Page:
The first confirmed mass grave of Black Death victims outside London has cast doubt on accepted theories that rural communities were better equipped to deal with plague deaths than those in crowded cities.
The remains of 48 people including more than two-dozen children were found on the site of a 14th-century monastery hospital at Thornton Abbey, in northern Lincolnshire.
People living around the monastery must have been “overwhelmed” by the plague, the researchers said, given the size of the pit. The new evidence uproots previous assumptions that rural communities, with smaller populations, may have been better able to cope with plague deaths, they wrote in a study.
The Black Death tore through Europe in the mid-14th century, killing tens of millions of people. Estimates suggest that by by 1353 half the population of England may have died of the plague, which is caused by the Yersinia pestis bacterium, found in fleas that live on mammals around human settlements.
Dr Hugh Willmott, of the University of Sheffield, has worked at the Thornton Abbey site since 2011 on a comprehensive survey of the whole area. In 2013, the project’s focus settled on a mound that rose above the otherwise flat surrounding land. Expecting to find a garden or some other structure dating from after Henry VIII’s dissolution of the monasteries underneath it, he and the team instead immediately came across the mass grave.
He said: “Before we began the dig the site was just an ordinary green field grazed by sheep for hundreds of years, but like many fields across England, as soon as you take away the turf, layers of history can be revealed by archaeology.”
Dr Willmott added: “Despite the fact it is now estimated that up to half the population of England perished during the Black Death, multiple graves associated with the event are extremely rare. It seems local communities continued to dispose of their loved ones in as ordinary a way as possible.”
“The only two previously identified 14th-century sites where Y pestis has been identified are historically documented cemeteries in London, where the civic authorities were forced to open new emergency burial grounds to cope with the very large numbers of the urban dead.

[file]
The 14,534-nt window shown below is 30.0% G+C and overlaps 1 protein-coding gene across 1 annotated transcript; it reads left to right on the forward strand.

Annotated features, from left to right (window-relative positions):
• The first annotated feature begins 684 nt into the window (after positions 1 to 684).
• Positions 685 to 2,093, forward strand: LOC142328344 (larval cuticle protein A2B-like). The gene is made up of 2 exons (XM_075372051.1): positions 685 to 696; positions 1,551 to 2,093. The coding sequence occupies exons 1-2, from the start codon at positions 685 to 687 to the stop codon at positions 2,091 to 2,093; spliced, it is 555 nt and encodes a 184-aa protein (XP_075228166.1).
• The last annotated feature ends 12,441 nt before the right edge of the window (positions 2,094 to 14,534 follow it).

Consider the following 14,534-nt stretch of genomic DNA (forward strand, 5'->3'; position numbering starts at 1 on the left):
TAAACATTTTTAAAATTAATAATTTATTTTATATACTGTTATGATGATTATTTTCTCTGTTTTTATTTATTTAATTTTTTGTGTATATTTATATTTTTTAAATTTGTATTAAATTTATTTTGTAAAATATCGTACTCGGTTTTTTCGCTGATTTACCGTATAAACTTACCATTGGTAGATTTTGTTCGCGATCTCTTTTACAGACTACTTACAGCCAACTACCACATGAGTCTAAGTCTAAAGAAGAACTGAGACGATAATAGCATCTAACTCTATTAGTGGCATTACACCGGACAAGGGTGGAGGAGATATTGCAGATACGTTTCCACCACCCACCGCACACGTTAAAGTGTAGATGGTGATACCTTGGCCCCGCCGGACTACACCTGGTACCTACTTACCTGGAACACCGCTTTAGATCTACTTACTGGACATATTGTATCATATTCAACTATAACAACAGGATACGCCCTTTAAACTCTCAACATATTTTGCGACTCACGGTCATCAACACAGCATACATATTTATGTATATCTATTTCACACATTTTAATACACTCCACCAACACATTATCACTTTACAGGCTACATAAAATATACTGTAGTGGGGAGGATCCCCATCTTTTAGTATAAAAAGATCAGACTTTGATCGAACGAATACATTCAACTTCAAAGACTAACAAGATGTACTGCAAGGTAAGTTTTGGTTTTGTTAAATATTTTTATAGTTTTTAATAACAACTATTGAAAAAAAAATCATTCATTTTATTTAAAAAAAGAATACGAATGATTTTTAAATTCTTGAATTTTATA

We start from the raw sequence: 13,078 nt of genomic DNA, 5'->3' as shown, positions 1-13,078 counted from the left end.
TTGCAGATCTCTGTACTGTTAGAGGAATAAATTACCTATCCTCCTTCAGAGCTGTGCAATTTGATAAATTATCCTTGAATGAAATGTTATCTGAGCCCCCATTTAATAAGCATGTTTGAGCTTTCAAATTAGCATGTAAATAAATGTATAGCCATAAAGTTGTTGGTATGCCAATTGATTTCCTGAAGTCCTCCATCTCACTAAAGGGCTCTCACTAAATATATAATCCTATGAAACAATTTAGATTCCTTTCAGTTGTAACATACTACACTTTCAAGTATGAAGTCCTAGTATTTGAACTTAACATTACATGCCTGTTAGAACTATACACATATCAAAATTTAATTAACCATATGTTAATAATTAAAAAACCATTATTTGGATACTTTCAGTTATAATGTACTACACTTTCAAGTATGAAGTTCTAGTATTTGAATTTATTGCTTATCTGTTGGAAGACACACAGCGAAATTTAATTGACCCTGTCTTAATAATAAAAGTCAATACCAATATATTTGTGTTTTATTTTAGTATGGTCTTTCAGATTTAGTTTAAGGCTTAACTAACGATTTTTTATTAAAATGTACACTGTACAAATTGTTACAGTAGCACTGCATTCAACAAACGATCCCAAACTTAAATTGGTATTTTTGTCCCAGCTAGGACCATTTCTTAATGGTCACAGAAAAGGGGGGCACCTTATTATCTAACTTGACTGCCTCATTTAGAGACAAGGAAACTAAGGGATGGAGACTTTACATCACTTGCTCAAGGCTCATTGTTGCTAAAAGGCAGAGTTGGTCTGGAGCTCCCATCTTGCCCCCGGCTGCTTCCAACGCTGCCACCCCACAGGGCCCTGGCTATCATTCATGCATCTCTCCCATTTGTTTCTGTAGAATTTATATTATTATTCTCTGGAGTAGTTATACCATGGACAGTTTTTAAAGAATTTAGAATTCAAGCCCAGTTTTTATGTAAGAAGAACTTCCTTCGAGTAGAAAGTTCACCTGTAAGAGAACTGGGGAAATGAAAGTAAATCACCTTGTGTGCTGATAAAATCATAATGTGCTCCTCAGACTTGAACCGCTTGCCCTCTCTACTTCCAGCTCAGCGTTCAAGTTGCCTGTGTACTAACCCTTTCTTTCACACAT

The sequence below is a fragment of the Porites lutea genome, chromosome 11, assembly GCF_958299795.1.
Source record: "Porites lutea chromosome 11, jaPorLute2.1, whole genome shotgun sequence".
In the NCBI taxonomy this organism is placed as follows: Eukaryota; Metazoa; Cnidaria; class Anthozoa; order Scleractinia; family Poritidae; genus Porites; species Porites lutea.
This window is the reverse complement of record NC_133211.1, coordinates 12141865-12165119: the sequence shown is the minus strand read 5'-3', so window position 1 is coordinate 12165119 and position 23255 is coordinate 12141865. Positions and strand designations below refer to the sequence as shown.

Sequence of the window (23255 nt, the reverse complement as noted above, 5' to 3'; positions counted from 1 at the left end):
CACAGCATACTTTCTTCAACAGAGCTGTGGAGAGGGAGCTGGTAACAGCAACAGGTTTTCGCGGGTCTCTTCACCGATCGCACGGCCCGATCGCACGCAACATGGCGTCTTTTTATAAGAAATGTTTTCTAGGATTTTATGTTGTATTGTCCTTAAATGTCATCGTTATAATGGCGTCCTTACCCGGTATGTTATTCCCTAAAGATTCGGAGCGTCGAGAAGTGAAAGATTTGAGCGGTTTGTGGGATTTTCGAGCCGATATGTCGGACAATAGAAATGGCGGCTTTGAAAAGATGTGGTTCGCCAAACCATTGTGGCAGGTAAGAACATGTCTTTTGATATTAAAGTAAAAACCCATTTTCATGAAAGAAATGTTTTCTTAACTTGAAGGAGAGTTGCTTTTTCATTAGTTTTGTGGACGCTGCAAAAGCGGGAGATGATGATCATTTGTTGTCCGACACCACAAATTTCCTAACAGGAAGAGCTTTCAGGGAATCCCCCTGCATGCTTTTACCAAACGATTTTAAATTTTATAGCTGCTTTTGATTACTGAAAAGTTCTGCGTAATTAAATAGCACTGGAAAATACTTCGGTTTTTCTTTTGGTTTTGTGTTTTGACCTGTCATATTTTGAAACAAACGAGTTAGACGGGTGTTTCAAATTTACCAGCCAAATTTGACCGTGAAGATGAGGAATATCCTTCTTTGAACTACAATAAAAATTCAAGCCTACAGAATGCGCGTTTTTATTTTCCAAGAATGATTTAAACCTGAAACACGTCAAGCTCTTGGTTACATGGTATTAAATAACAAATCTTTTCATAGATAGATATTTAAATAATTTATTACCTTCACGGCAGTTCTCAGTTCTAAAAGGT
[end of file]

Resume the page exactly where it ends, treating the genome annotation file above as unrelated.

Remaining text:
“The finding of a previously unknown and completely unexpected mass burial dating to this period in a quiet corner of rural Lincolnshire is thus far unique, and sheds light into the real difficulties faced by a small community ill-prepared to face such a devastating threat.”
Archaeologists sent teeth from the skeletons to McMaster University in Canada, where analysts extracted DNA from them and discovered the presence of Y pestis.
Writing in Antiquity, the researchers said they believed the Black Death first planted its tendrils in Thornton Abbey’s patch of Lincolnshire during the spring or early summer of 1349.
Monks at abbeys nearby also recorded a large number of deaths at around this time, they said, but their study noted that the range of dates suggested by radiocarbon analysis of the Thornton Abbey skeletons meant the victims could well have died in subsequent re-occurrences of the plague.
Mass graves represented a “catastrophic failure of the established system of dealing with the dead” in a society “that valued ‘a good death’ above all else”, the authors added; probably because of the plague’s high death toll and associated low number of survivors to carry out burials.
But they noted: “Even in such difficult circumstances, and despite the unusual communal nature of the burial, great care was taken with the deceased, who were, in most cases, shrouded and laid neatly in the mass grave, with the due reverence befitting a ‘proper’ medieval Christian burial.”
The Lincolnshire site is “thus far unique in England”, they said.
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